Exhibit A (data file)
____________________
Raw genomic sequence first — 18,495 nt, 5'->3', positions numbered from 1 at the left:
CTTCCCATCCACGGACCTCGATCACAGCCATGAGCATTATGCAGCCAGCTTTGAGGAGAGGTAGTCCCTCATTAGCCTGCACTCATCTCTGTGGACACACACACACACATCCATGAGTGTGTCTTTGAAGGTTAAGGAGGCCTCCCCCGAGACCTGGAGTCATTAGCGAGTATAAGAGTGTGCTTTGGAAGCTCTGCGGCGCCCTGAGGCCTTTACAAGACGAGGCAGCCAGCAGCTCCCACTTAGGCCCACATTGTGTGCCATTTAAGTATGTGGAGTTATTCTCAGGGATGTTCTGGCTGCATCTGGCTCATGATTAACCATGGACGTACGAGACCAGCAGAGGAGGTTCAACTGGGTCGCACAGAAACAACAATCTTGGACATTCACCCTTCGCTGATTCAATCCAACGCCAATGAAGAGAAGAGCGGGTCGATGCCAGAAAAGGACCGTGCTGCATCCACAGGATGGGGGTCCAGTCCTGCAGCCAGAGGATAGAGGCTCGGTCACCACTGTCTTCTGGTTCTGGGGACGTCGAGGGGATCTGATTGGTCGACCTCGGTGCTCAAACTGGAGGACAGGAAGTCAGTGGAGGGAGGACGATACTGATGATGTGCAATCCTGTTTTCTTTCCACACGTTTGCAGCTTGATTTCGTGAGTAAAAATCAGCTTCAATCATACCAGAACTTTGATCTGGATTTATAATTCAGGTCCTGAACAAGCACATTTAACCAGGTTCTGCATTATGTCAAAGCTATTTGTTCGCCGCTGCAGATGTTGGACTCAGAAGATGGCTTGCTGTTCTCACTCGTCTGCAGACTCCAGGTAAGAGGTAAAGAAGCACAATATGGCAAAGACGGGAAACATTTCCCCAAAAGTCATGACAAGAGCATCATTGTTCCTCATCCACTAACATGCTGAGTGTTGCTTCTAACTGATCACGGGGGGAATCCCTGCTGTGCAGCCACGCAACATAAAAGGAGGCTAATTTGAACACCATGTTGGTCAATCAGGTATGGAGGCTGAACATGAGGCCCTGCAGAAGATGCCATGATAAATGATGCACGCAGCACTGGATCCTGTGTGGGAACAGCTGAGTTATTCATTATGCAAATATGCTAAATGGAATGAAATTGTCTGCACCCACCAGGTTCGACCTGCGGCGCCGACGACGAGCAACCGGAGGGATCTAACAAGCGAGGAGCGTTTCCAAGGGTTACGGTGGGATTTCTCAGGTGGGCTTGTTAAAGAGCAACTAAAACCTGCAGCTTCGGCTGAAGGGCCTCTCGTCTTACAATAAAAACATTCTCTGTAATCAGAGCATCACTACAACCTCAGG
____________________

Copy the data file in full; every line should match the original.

Raw genomic sequence first — 18,495 nt, 5'->3', positions numbered from 1 at the left:
CTTCCCATCCACGGACCTCGATCACAGCCATGAGCATTATGCAGCCAGCTTTGAGGAGAGGTAGTCCCTCATTAGCCTGCACTCATCTCTGTGGACACACACACACACATCCATGAGTGTGTCTTTGAAGGTTAAGGAGGCCTCCCCCGAGACCTGGAGTCATTAGCGAGTATAAGAGTGTGCTTTGGAAGCTCTGCGGCGCCCTGAGGCCTTTACAAGACGAGGCAGCCAGCAGCTCCCACTTAGGCCCACATTGTGTGCCATTTAAGTATGTGGAGTTATTCTCAGGGATGTTCTGGCTGCATCTGGCTCATGATTAACCATGGACGTACGAGACCAGCAGAGGAGGTTCAACTGGGTCGCACAGAAACAACAATCTTGGACATTCACCCTTCGCTGATTCAATCCAACGCCAATGAAGAGAAGAGCGGGTCGATGCCAGAAAAGGACCGTGCTGCATCCACAGGATGGGGGTCCAGTCCTGCAGCCAGAGGATAGAGGCTCGGTCACCACTGTCTTCTGGTTCTGGGGACGTCGAGGGGATCTGATTGGTCGACCTCGGTGCTCAAACTGGAGGACAGGAAGTCAGTGGAGGGAGGACGATACTGATGATGTGCAATCCTGTTTTCTTTCCACACGTTTGCAGCTTGATTTCGTGAGTAAAAATCAGCTTCAATCATACCAGAACTTTGATCTGGATTTATAATTCAGGTCCTGAACAAGCACATTTAACCAGGTTCTGCATTATGTCAAAGCTATTTGTTCGCCGCTGCAGATGTTGGACTCAGAAGATGGCTTGCTGTTCTCACTCGTCTGCAGACTCCAGGTAAGAGGTAAAGAAGCACAATATGGCAAAGACGGGAAACATTTCCCCAAAAGTCATGACAAGAGCATCATTGTTCCTCATCCACTAACATGCTGAGTGTTGCTTCTAACTGATCACGGGGGGAATCCCTGCTGTGCAGCCACGCAACATAAAAGGAGGCTAATTTGAACACCATGTTGGTCAATCAGGTATGGAGGCTGAACATGAGGCCCTGCAGAAGATGCCATGATAAATGATGCACGCAGCACTGGATCCTGTGTGGGAACAGCTGAGTTATTCATTATGCAAATATGCTAAATGGAATGAAATTGTCTGCACCCACCAGGTTCGACCTGCGGCGCCGACGACGAGCAACCGGAGGGATCTAACAAGCGAGGAGCGTTTCCAAGGGTTACGGTGGGATTTCTCAGGTGGGCTTGTTAAAGAGCAACTAAAACCTGCAGCTTCGGCTGAAGGGCCTCTCGTCTTACAATAAAAACATTCTCTGTAATCAGAGCATCACTACAACCTCAGG